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Timely notification of infectious diseases is essential for effective disease control and needs regular evaluation.


Our objective was to evaluate the effects that statutory adjustments in the Netherlands in 2008 and raising awareness during outbreaks had on notification timeliness.


In a retrospective analyses of routine surveillance data obtained between July 2003 and November 2017, delays between disease onset and laboratory confirmation (disease identification delay), between laboratory confirmation and notification to Municipal Health Services (notification delay) and between notification and reporting to the National Institute for Public Health and the Environment (reporting delay) were analysed for 28 notifiable diseases. Delays before (period 1) and after the law change (periods 2 and 3) were compared with legal timeframes. We studied the effect of outbreak awareness in 10 outbreaks and the effect of specific guidance messages on disease identification delay for two diseases.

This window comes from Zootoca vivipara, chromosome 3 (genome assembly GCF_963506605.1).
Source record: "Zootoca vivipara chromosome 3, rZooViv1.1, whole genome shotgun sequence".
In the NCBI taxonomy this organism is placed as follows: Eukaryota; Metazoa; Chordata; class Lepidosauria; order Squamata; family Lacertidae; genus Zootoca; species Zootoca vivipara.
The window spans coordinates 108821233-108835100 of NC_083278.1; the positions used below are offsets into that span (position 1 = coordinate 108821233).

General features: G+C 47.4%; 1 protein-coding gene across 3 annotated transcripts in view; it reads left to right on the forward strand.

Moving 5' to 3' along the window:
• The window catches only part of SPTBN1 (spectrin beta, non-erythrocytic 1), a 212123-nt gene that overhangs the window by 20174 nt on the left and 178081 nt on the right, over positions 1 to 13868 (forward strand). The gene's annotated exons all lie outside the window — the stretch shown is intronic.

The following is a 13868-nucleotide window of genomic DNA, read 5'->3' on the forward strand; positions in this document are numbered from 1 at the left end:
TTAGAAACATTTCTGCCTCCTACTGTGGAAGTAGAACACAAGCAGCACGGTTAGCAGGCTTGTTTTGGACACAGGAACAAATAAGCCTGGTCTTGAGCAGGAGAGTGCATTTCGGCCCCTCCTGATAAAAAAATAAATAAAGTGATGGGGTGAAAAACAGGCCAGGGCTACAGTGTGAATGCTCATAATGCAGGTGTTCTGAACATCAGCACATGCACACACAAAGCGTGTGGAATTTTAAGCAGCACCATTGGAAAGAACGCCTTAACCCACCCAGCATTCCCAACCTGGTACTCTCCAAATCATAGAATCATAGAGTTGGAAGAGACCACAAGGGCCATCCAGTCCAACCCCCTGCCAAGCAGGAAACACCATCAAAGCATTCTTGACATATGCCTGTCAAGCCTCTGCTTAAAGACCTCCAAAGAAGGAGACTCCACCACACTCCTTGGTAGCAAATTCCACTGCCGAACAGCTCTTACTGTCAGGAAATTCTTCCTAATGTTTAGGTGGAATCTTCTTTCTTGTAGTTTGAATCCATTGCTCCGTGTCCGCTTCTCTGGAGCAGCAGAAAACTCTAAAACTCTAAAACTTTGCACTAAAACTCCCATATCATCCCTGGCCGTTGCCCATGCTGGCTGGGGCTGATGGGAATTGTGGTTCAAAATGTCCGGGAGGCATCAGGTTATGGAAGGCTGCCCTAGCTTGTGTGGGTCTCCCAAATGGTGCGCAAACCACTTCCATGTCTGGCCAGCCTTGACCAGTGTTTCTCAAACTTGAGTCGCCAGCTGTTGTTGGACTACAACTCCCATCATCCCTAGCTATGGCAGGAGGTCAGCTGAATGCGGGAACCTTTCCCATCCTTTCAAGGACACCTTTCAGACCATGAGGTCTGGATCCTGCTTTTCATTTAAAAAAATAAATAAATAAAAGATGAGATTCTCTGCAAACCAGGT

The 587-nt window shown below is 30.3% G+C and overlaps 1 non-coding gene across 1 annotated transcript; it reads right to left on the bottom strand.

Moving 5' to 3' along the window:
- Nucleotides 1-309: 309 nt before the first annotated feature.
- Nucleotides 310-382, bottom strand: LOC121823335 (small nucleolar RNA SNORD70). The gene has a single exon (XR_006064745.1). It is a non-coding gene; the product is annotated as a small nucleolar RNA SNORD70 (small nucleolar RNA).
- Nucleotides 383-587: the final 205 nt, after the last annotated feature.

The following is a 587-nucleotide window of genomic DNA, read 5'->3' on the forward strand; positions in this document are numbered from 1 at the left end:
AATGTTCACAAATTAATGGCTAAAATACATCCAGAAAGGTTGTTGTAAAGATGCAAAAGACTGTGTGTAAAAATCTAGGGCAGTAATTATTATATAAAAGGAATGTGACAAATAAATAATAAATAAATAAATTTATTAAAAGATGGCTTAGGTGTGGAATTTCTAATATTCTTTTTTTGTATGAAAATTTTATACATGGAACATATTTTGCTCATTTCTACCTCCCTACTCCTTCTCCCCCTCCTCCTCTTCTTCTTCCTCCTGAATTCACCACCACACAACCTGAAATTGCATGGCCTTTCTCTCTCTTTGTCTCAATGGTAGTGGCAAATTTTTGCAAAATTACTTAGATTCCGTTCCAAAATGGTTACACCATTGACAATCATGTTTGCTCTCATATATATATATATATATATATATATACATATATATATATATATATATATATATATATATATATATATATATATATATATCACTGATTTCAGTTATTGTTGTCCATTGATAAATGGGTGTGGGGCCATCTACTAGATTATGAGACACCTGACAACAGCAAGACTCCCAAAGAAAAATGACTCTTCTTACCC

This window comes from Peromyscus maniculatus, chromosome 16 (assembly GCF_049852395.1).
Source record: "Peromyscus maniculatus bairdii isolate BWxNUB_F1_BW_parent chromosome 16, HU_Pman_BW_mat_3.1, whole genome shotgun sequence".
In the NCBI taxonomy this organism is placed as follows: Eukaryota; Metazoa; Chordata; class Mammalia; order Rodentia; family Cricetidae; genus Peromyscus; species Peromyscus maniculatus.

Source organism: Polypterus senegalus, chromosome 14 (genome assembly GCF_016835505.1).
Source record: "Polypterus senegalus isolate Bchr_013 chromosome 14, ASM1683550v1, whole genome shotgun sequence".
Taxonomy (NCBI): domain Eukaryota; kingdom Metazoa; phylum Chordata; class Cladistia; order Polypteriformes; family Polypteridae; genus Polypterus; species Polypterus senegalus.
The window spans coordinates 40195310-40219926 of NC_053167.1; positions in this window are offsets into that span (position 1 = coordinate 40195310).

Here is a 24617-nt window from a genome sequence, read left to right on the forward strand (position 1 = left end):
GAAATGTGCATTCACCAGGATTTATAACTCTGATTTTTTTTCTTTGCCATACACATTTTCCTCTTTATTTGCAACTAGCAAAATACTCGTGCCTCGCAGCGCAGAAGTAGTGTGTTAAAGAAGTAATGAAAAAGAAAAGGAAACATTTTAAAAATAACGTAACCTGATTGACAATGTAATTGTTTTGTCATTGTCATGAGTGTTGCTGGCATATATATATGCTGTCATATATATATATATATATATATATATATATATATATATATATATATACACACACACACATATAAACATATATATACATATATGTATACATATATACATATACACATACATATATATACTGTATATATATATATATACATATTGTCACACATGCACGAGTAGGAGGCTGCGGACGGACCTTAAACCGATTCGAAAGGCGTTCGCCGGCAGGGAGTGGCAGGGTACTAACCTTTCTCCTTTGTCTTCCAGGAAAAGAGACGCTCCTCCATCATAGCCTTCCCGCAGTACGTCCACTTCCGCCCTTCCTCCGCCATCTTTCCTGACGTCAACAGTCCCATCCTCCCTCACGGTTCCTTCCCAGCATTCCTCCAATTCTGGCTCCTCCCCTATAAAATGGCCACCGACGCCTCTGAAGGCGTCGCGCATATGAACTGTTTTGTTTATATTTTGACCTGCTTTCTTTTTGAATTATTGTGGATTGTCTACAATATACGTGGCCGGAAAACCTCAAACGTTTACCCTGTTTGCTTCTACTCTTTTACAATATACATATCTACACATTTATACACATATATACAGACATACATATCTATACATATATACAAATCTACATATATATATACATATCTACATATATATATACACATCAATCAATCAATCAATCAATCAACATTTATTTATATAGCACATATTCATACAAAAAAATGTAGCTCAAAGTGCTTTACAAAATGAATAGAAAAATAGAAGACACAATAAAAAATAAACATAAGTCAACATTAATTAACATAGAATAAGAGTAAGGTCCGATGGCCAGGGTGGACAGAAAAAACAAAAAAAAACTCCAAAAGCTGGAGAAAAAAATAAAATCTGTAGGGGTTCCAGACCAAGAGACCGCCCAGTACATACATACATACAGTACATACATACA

We included 144,066 notifications. Average notification delay decreased from 1.4 to 0.4 days across the three periods (six diseases; p < 0.05), reporting delay decreased mainly in period 2 (from 0.5 to 0.1 days, six diseases; p < 0.05). In 2016–2017, legal timeframes were met overall. Awareness resulted in decreased disease identification delay for three diseases: measles and rubella (outbreaks) and psittacosis (specific guidance messages).


Legal adjustments decreased notification and reporting delays, increased awareness reduced identification delays. As disease identification delay dominates the notification chain, insight in patient, doctor and laboratory delay is necessary to further improve timeliness and monitor the impact of control measures during outbreaks.


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